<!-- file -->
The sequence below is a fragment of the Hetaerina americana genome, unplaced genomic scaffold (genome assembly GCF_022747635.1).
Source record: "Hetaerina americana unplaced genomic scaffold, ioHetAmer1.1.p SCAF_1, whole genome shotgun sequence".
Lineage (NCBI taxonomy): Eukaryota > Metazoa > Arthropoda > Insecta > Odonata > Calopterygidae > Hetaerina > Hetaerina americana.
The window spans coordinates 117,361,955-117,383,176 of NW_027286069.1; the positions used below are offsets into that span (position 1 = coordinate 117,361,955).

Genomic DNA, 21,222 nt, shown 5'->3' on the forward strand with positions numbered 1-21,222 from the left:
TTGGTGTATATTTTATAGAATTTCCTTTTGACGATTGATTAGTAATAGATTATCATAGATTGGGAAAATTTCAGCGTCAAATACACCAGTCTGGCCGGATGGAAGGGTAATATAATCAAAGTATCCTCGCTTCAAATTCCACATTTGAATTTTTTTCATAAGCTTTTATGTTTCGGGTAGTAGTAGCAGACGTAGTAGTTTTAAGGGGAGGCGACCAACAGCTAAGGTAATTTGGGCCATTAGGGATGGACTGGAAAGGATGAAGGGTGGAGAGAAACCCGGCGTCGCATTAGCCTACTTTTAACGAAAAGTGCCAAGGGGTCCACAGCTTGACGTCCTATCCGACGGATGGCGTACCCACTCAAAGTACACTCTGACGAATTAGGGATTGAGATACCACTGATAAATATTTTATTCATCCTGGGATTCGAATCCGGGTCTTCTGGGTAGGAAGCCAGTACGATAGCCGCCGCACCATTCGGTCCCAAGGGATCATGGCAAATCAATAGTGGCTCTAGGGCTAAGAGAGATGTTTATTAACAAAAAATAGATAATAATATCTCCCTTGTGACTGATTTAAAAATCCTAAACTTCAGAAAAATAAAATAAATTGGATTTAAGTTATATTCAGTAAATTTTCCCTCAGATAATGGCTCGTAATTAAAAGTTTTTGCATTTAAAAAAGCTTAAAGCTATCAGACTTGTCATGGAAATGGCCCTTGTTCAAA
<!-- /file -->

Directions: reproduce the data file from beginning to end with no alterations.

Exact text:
The sequence below is a fragment of the Hetaerina americana genome, unplaced genomic scaffold (genome assembly GCF_022747635.1).
Source record: "Hetaerina americana unplaced genomic scaffold, ioHetAmer1.1.p SCAF_1, whole genome shotgun sequence".
Lineage (NCBI taxonomy): Eukaryota > Metazoa > Arthropoda > Insecta > Odonata > Calopterygidae > Hetaerina > Hetaerina americana.
The window spans coordinates 117,361,955-117,383,176 of NW_027286069.1; the positions used below are offsets into that span (position 1 = coordinate 117,361,955).

Genomic DNA, 21,222 nt, shown 5'->3' on the forward strand with positions numbered 1-21,222 from the left:
TTGGTGTATATTTTATAGAATTTCCTTTTGACGATTGATTAGTAATAGATTATCATAGATTGGGAAAATTTCAGCGTCAAATACACCAGTCTGGCCGGATGGAAGGGTAATATAATCAAAGTATCCTCGCTTCAAATTCCACATTTGAATTTTTTTCATAAGCTTTTATGTTTCGGGTAGTAGTAGCAGACGTAGTAGTTTTAAGGGGAGGCGACCAACAGCTAAGGTAATTTGGGCCATTAGGGATGGACTGGAAAGGATGAAGGGTGGAGAGAAACCCGGCGTCGCATTAGCCTACTTTTAACGAAAAGTGCCAAGGGGTCCACAGCTTGACGTCCTATCCGACGGATGGCGTACCCACTCAAAGTACACTCTGACGAATTAGGGATTGAGATACCACTGATAAATATTTTATTCATCCTGGGATTCGAATCCGGGTCTTCTGGGTAGGAAGCCAGTACGATAGCCGCCGCACCATTCGGTCCCAAGGGATCATGGCAAATCAATAGTGGCTCTAGGGCTAAGAGAGATGTTTATTAACAAAAAATAGATAATAATATCTCCCTTGTGACTGATTTAAAAATCCTAAACTTCAGAAAAATAAAATAAATTGGATTTAAGTTATATTCAGTAAATTTTCCCTCAGATAATGGCTCGTAATTAAAAGTTTTTGCATTTAAAAAAGCTTAAAGCTATCAGACTTGTCATGGAAATGGCCCTTGTTCAAA